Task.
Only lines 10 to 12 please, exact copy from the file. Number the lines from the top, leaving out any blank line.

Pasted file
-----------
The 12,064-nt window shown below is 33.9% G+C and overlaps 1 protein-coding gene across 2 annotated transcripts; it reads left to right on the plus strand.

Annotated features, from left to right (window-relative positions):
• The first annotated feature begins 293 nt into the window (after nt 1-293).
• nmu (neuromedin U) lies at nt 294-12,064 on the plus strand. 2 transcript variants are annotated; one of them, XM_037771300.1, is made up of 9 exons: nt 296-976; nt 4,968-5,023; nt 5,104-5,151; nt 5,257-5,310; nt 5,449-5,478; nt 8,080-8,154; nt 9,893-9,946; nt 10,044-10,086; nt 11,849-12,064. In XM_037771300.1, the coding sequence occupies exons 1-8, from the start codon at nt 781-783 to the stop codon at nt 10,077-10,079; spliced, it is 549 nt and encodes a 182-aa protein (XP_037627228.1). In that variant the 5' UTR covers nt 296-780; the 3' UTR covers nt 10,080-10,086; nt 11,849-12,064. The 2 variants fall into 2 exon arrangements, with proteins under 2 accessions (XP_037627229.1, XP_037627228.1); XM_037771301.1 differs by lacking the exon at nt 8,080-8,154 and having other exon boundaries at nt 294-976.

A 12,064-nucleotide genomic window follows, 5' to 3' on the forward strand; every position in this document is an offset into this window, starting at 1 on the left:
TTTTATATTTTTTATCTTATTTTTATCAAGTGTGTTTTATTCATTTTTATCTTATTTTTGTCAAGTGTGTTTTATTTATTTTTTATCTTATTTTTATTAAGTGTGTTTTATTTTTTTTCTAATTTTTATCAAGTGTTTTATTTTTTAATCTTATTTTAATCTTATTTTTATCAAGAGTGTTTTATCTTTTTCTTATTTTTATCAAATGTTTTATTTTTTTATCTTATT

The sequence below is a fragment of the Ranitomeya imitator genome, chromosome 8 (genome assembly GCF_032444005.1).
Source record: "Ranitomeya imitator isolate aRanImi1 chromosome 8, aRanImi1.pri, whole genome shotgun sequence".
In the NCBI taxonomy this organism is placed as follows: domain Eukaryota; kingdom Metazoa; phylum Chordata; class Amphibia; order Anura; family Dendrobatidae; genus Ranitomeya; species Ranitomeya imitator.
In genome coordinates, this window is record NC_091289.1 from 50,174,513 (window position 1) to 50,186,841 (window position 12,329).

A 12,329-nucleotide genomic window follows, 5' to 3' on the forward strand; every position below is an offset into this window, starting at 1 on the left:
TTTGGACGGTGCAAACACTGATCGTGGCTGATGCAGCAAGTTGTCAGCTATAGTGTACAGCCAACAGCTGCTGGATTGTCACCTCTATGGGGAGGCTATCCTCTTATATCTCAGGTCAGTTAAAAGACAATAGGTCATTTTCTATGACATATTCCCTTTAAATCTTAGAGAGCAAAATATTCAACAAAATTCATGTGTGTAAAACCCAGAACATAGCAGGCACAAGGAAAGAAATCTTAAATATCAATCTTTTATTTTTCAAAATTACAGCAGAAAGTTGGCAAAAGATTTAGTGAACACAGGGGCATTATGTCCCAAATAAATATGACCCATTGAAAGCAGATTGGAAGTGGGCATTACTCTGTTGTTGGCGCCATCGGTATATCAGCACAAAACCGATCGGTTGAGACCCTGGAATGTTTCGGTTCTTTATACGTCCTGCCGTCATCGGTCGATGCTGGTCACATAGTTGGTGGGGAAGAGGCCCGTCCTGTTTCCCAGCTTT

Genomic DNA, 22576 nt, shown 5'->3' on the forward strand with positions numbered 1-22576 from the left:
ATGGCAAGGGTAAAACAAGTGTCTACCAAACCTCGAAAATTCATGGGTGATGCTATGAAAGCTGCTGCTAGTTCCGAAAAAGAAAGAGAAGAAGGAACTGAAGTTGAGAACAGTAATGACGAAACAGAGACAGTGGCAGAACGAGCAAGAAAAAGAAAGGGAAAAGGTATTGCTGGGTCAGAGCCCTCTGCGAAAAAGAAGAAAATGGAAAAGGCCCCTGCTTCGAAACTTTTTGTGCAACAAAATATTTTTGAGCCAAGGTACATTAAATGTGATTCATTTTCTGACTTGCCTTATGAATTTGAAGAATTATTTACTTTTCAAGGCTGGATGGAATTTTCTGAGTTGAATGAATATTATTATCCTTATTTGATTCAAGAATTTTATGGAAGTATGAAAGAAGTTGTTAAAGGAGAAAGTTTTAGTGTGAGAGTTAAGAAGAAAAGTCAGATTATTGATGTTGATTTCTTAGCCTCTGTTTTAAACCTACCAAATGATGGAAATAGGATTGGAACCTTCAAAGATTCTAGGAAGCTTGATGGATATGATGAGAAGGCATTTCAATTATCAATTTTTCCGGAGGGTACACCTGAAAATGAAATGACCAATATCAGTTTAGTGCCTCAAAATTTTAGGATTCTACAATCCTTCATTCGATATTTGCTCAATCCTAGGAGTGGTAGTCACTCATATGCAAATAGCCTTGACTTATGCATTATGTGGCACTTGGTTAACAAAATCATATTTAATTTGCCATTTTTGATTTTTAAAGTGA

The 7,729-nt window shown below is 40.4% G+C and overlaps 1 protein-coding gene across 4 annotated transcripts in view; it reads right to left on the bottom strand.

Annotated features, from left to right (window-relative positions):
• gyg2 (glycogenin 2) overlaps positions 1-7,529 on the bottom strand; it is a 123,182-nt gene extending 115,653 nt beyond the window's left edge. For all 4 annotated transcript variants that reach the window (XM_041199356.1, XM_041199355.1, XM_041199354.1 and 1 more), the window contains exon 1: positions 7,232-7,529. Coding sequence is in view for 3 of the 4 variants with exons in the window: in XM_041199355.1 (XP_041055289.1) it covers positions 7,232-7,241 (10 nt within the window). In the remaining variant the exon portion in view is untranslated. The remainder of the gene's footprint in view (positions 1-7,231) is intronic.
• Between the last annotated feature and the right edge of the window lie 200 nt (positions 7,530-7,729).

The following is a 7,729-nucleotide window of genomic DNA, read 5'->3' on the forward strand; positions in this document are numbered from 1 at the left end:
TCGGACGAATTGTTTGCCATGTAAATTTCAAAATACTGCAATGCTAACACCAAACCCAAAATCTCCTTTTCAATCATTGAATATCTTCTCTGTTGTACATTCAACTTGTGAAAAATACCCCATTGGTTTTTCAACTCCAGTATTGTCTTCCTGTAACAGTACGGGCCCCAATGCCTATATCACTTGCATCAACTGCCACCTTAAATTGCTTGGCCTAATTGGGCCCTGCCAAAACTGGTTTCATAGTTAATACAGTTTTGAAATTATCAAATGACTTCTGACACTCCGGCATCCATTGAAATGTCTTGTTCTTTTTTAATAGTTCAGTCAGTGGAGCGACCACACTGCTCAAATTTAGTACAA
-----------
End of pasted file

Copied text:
In genome coordinates, this window is record NC_091289.1 from 50,174,513 (window position 1) to 50,186,841 (window position 12,329).

A 12,329-nucleotide genomic window follows, 5' to 3' on the forward strand; every position below is an offset into this window, starting at 1 on the left:
TTTGGACGGTGCAAACACTGATCGTGGCTGATGCAGCAAGTTGTCAGCTATAGTGTACAGCCAACAGCTGCTGGATTGTCACCTCTATGGGGAGGCTATCCTCTTATATCTCAGGTCAGTTAAAAGACAATAGGTCATTTTCTATGACATATTCCCTTTAAATCTTAGAGAGCAAAATATTCAACAAAATTCATGTGTGTAAAACCCAGAACATAGCAGGCACAAGGAAAGAAATCTTAAATATCAATCTTTTATTTTTCAAAATTACAGCAGAAAGTTGGCAAAAGATTTAGTGAACACAGGGGCATTATGTCCCAAATAAATATGACCCATTGAAAGCAGATTGGAAGTGGGCATTACTCTGTTGTTGGCGCCATCGGTATATCAGCACAAAACCGATCGGTTGAGACCCTGGAATGTTTCGGTTCTTTATACGTCCTGCCGTCATCGGTCGATGCTGGTCACATAGTTGGTGGGGAAGAGGCCCGTCCTGTTTCCCAGCTTT